What is now regarded as lace originated in the sixteenth century — where is uncertain, but it became known through the great trading centre of Venice. It spread rapidly across Europe, and, as a fashion item, underwent numerous and continuous changes in style. The advent of machinery for lace-making in the eighteenth century led to the decline of hand-made lace, with the social and fashion changes following the first world war marking its final demise. Today hand-made lacemaking only really exists as a hobby in which individual lacemakers may indulge their own preference for different historical styles.
This website reviews these historical styles, organizing them first by type of lace, and then by geographical region (although some of the latter — Flanders and Britain, for example — do not correspond to contemporary political divisions). In addition to the menu of types of lace, you can select named styles of lace or grounds directly from the pop-up list below and will be taken to the page on which they are mentioned.
The material here was written by Jean Leader, who has studied and written about lace since the 1990s. She has her own website — www.jeanleader.net — to which occasional reference is made under ‘Related Material’, and where you can find further information about her.
This survey of lace styles was originally conceived as a project for the The Lace Guild, and was on their website for a number of years. Following changes in that organization Jean and her husband decided to create a dedicated site for the material so as to continue to make it generally available.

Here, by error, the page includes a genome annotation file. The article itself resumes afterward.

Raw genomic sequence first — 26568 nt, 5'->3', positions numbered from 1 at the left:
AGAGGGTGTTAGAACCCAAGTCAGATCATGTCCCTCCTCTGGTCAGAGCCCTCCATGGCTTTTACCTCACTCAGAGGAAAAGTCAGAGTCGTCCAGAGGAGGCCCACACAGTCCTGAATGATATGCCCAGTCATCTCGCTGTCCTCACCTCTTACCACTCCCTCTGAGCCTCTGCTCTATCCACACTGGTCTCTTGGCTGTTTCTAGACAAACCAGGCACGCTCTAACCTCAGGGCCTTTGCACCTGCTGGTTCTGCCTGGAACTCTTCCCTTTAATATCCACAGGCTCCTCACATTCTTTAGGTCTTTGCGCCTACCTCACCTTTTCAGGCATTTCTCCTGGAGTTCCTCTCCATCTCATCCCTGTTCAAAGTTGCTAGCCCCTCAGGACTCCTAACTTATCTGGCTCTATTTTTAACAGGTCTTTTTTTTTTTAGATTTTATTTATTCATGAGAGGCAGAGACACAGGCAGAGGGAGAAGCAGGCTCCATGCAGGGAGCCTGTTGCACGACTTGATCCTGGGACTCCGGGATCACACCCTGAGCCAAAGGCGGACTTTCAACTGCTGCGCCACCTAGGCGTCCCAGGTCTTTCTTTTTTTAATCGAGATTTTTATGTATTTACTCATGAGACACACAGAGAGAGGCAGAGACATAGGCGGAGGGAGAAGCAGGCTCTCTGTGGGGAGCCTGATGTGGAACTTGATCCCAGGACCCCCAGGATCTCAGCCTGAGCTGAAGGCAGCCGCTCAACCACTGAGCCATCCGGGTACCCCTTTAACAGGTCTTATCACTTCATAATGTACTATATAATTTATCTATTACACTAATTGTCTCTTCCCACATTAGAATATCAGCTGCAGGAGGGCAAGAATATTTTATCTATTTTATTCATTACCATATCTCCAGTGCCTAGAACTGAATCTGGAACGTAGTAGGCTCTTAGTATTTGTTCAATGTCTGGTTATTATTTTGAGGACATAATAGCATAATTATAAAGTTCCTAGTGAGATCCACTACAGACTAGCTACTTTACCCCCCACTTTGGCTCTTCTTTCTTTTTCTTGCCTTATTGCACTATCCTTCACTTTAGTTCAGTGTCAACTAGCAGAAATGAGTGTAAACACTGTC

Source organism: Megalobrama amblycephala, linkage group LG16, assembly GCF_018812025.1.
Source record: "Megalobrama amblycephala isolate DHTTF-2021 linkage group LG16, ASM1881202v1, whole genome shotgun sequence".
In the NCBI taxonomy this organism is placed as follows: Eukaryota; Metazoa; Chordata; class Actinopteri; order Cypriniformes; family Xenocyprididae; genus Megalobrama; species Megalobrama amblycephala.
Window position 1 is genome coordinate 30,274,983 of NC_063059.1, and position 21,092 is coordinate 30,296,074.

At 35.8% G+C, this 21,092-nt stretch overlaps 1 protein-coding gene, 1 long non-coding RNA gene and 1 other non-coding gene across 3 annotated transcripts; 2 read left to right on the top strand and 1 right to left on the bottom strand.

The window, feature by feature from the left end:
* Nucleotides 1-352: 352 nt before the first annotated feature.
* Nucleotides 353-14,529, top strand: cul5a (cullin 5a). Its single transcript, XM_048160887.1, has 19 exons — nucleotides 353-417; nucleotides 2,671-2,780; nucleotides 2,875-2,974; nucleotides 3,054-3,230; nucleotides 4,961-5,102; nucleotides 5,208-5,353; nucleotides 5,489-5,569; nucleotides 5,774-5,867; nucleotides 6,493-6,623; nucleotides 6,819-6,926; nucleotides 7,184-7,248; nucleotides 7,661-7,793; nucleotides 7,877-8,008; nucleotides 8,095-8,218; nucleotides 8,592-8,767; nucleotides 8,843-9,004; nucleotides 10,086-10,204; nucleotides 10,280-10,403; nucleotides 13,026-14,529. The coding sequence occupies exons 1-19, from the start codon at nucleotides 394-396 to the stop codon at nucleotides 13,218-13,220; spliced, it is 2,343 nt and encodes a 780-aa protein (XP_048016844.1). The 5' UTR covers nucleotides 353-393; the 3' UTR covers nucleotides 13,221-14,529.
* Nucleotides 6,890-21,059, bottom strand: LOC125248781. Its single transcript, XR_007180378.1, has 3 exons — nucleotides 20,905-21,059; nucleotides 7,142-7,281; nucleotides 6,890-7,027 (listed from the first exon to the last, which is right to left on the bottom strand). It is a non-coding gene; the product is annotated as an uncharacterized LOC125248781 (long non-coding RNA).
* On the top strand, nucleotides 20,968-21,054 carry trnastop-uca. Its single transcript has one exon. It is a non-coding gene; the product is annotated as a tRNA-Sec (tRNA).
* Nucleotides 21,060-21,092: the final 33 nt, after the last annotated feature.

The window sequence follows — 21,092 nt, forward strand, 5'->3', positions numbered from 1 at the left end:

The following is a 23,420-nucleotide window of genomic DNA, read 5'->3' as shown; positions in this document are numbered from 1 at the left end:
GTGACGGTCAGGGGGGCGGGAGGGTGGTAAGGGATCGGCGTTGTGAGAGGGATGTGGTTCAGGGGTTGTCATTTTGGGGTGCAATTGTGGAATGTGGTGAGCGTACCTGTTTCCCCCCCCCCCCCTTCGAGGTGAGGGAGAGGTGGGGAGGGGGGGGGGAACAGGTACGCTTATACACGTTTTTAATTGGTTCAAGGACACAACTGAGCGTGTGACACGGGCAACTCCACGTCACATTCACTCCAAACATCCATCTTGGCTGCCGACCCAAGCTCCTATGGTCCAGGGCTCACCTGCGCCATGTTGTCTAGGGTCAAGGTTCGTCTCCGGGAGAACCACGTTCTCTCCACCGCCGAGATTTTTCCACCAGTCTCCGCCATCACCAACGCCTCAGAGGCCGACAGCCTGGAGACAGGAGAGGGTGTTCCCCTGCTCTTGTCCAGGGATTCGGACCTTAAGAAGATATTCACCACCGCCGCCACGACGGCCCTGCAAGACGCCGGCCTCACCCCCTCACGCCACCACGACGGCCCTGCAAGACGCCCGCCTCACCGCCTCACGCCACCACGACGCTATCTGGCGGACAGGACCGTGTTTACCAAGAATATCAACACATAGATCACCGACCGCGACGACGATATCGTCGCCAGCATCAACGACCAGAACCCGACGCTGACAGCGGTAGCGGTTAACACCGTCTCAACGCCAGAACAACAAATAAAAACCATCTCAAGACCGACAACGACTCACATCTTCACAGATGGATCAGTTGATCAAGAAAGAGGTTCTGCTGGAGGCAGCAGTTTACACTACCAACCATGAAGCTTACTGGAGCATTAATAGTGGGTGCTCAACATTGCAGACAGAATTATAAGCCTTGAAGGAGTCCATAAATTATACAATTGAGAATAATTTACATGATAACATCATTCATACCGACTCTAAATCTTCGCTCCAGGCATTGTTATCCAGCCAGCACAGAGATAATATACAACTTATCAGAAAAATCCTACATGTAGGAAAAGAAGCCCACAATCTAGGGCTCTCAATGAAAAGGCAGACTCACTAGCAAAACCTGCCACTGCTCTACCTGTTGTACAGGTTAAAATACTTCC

Many of the illustrations here are of items in the Guild’s collection. However, copyright of both text and photographs belongs to the author. If you wish to reproduce part of this material in any form you must apply for permission.
Likewise, you may e-mail the author with queries or to suggest any corrections or additions that you think may be necessary.
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The author and her husband have also produced a modestly-priced iPhone app, entitled Lace. The app addresses the same topic as the website, but is organized differently — by individual lace style or ground, rather historically or geographically. It is available from the Apple App Store, where there is a video preview. Purchases will help to fund this site.